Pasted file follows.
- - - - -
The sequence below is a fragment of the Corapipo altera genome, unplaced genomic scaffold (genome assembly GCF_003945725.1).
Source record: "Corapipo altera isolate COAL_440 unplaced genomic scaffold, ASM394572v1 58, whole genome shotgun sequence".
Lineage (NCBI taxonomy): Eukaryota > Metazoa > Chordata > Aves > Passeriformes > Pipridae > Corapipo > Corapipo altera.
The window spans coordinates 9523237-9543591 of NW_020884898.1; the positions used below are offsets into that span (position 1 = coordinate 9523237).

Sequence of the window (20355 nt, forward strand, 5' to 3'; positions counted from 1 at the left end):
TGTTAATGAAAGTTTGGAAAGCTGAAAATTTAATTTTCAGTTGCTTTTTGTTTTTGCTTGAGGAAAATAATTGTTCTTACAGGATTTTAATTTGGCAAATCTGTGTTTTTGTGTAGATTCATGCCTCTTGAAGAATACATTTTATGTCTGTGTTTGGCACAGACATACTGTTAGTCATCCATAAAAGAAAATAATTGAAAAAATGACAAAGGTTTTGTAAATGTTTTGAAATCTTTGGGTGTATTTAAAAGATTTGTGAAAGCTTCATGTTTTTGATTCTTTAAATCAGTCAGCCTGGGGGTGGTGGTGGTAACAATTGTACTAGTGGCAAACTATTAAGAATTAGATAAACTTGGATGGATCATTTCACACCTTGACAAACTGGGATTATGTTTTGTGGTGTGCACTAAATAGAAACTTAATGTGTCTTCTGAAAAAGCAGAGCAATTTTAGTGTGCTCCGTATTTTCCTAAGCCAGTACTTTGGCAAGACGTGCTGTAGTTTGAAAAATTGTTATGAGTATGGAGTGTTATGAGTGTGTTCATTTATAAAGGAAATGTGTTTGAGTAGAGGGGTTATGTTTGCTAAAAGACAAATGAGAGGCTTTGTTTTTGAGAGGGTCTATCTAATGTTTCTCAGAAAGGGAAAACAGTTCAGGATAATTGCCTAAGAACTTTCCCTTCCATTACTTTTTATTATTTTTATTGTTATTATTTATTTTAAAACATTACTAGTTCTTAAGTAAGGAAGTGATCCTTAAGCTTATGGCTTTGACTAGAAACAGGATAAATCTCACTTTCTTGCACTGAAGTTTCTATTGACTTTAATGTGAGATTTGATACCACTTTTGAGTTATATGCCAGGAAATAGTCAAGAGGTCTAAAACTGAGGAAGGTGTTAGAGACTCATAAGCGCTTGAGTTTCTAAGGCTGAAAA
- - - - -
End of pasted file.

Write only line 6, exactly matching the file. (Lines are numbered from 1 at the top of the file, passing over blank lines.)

TGTTAATGAAAGTTTGGAAAGCTGAAAATTTAATTTTCAGTTGCTTTTTGTTTTTGCTTGAGGAAAATAATTGTTCTTACAGGATTTTAATTTGGCAAATCTGTGTTTTTGTGTAGATTCATGCCTCTTGAAGAATACATTTTATGTCTGTGTTTGGCACAGACATACTGTTAGTCATCCATAAAAGAAAATAATTGAAAAAATGACAAAGGTTTTGTAAATGTTTTGAAATCTTTGGGTGTATTTAAAAGATTTGTGAAAGCTTCATGTTTTTGATTCTTTAAATCAGTCAGCCTGGGGGTGGTGGTGGTAACAATTGTACTAGTGGCAAACTATTAAGAATTAGATAAACTTGGATGGATCATTTCACACCTTGACAAACTGGGATTATGTTTTGTGGTGTGCACTAAATAGAAACTTAATGTGTCTTCTGAAAAAGCAGAGCAATTTTAGTGTGCTCCGTATTTTCCTAAGCCAGTACTTTGGCAAGACGTGCTGTAGTTTGAAAAATTGTTATGAGTATGGAGTGTTATGAGTGTGTTCATTTATAAAGGAAATGTGTTTGAGTAGAGGGGTTATGTTTGCTAAAAGACAAATGAGAGGCTTTGTTTTTGAGAGGGTCTATCTAATGTTTCTCAGAAAGGGAAAACAGTTCAGGATAATTGCCTAAGAACTTTCCCTTCCATTACTTTTTATTATTTTTATTGTTATTATTTATTTTAAAACATTACTAGTTCTTAAGTAAGGAAGTGATCCTTAAGCTTATGGCTTTGACTAGAAACAGGATAAATCTCACTTTCTTGCACTGAAGTTTCTATTGACTTTAATGTGAGATTTGATACCACTTTTGAGTTATATGCCAGGAAATAGTCAAGAGGTCTAAAACTGAGGAAGGTGTTAGAGACTCATAAGCGCTTGAGTTTCTAAGGCTGAAAA